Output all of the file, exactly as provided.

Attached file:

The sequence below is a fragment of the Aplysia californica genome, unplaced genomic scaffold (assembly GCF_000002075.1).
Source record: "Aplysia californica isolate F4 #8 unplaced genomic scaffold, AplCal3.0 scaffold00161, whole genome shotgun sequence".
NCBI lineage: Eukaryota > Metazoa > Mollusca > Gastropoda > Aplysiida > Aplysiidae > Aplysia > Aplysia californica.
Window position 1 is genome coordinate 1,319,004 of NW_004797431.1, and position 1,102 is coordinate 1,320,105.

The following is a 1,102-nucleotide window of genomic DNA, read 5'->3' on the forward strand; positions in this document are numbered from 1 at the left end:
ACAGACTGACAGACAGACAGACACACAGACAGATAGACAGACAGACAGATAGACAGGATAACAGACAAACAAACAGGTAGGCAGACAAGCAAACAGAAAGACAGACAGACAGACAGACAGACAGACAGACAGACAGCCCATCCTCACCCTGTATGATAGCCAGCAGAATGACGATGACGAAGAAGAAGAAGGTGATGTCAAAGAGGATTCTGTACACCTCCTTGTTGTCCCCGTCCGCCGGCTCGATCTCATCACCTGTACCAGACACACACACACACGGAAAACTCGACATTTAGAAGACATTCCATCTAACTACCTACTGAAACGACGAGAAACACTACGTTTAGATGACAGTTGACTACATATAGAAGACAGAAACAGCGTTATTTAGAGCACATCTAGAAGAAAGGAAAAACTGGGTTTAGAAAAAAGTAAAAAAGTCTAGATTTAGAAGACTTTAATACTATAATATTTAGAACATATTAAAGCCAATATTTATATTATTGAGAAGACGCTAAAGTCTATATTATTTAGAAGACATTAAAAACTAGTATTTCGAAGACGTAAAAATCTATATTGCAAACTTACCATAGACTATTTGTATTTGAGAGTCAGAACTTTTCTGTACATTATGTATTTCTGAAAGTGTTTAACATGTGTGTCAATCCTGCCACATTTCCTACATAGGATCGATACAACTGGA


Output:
The sequence below is a fragment of the Aplysia californica genome, unplaced genomic scaffold (assembly GCF_000002075.1).
Source record: "Aplysia californica isolate F4 #8 unplaced genomic scaffold, AplCal3.0 scaffold00161, whole genome shotgun sequence".
NCBI lineage: Eukaryota > Metazoa > Mollusca > Gastropoda > Aplysiida > Aplysiidae > Aplysia > Aplysia californica.
Window position 1 is genome coordinate 1,319,004 of NW_004797431.1, and position 1,102 is coordinate 1,320,105.

The following is a 1,102-nucleotide window of genomic DNA, read 5'->3' on the forward strand; positions in this document are numbered from 1 at the left end:
ACAGACTGACAGACAGACAGACACACAGACAGATAGACAGACAGACAGATAGACAGGATAACAGACAAACAAACAGGTAGGCAGACAAGCAAACAGAAAGACAGACAGACAGACAGACAGACAGACAGACAGACAGCCCATCCTCACCCTGTATGATAGCCAGCAGAATGACGATGACGAAGAAGAAGAAGGTGATGTCAAAGAGGATTCTGTACACCTCCTTGTTGTCCCCGTCCGCCGGCTCGATCTCATCACCTGTACCAGACACACACACACACGGAAAACTCGACATTTAGAAGACATTCCATCTAACTACCTACTGAAACGACGAGAAACACTACGTTTAGATGACAGTTGACTACATATAGAAGACAGAAACAGCGTTATTTAGAGCACATCTAGAAGAAAGGAAAAACTGGGTTTAGAAAAAAGTAAAAAAGTCTAGATTTAGAAGACTTTAATACTATAATATTTAGAACATATTAAAGCCAATATTTATATTATTGAGAAGACGCTAAAGTCTATATTATTTAGAAGACATTAAAAACTAGTATTTCGAAGACGTAAAAATCTATATTGCAAACTTACCATAGACTATTTGTATTTGAGAGTCAGAACTTTTCTGTACATTATGTATTTCTGAAAGTGTTTAACATGTGTGTCAATCCTGCCACATTTCCTACATAGGATCGATACAACTGGA